Country of origin: China
Chih-Kung Jen (Chinese: 任之恭; pinyin: Rèn Zhīgōng) (August 15 or October 2, 1906-November 19, 1995) was a Chinese physicist who emigrated to the U.S. and participated in some of the 20th century's major scientific, political and social developments in both the United States and China.
Born in a mud house in a remote and largely illiterate village in China, he was awarded a scholarship funded as a result of the Boxer Rebellion of the late 19th century to attend Beijing's prestigious Tsinghua University. As part of that scholarship, he came to the U.S. in 1926 to study electrical engineering and physics at MIT. He completed his graduate studies first at the University of Pennsylvania, and then in physics at Harvard University. Jen was among the first to provide experimental proof of the existence of the ionosphere. In addition, he obtained the first theoretically calculated value for the electron affinity spectrum of the hydrogen atom, a problem of fundamental significance in quantum mechanics and astrophysics.
In 1937, Jen returned to China, and subsequently joined in the "Academic Long March" to set up a wartime refugee university (the National Southwestern Associated University) in Kunming. His wartime teaching and research contributed to the training of what would become the nucleus of the present-day Chinese scientific intelligentsia.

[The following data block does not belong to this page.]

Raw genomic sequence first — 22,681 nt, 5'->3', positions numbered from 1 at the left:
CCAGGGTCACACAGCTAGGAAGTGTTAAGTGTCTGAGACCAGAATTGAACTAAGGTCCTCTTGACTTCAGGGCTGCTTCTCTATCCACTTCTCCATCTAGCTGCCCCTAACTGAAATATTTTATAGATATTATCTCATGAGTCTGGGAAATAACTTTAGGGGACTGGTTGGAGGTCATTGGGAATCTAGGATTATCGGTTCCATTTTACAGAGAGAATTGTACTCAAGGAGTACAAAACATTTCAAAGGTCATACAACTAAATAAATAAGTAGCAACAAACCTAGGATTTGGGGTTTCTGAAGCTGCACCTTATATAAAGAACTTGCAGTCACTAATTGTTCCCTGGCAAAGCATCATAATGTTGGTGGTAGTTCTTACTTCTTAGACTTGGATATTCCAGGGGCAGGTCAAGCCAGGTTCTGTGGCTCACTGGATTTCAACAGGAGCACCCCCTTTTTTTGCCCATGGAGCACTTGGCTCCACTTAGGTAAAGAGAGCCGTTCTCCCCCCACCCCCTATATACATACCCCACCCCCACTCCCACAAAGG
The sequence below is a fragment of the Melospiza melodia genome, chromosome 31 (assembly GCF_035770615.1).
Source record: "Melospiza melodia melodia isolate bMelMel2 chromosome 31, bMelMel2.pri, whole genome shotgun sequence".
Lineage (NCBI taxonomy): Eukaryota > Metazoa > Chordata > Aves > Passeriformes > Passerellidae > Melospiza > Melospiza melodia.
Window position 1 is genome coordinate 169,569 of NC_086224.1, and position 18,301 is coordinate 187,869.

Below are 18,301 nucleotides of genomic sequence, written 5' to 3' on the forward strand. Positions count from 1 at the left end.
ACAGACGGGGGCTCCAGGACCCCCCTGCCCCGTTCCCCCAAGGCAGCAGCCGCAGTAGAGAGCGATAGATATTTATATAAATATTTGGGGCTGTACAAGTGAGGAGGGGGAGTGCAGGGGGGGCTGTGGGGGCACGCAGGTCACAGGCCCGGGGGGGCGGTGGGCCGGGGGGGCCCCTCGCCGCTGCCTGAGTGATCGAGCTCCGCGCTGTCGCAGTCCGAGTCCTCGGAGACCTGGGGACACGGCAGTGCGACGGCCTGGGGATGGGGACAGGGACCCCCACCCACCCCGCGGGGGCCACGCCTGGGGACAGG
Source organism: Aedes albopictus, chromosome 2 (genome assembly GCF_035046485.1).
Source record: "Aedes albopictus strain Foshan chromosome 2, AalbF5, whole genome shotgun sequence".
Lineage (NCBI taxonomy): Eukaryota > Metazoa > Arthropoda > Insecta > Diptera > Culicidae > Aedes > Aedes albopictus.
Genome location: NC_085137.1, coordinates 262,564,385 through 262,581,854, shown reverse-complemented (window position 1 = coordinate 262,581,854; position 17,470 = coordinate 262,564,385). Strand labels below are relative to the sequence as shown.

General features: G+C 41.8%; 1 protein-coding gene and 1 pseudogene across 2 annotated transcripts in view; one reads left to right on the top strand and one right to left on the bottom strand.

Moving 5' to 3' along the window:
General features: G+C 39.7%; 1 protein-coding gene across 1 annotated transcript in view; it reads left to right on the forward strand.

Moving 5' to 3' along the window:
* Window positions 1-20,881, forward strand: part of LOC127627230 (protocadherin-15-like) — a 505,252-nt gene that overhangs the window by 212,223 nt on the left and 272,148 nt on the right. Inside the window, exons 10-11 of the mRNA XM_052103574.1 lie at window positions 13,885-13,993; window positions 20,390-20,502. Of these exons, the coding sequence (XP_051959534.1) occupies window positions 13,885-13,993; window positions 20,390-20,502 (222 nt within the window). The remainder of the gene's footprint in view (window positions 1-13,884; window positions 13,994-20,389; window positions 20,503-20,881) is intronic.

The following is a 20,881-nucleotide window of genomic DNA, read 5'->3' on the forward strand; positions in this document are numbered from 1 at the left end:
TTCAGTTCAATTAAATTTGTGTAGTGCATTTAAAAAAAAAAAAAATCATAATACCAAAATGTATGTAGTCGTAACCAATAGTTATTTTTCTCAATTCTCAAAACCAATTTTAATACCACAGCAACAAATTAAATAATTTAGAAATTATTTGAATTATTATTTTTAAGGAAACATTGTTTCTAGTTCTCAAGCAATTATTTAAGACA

After the war, Jen returned to the Physics Department at Harvard, and eventually settled at the Applied Physics Laboratory at Johns Hopkins University to carry on pioneering research in trapping free radicals and other topics in microwave spectroscopy.
In 1972, following Richard Nixon's visit to China, Jen led a ground-breaking delegation of Chinese American scientists to that country. The delegation conferred with Premier Zhou Enlai, and initiated what was to become a steady stream of scientific exchanges between the U.S. and China. Jen subsequently made numerous visits to China. He continued to work on strengthening U.S.-China scientific relations, and in addition was a leader in improving scientific education in Chinese universities.
To read more about Chih-Kung Jen visit his page at Wikipedia.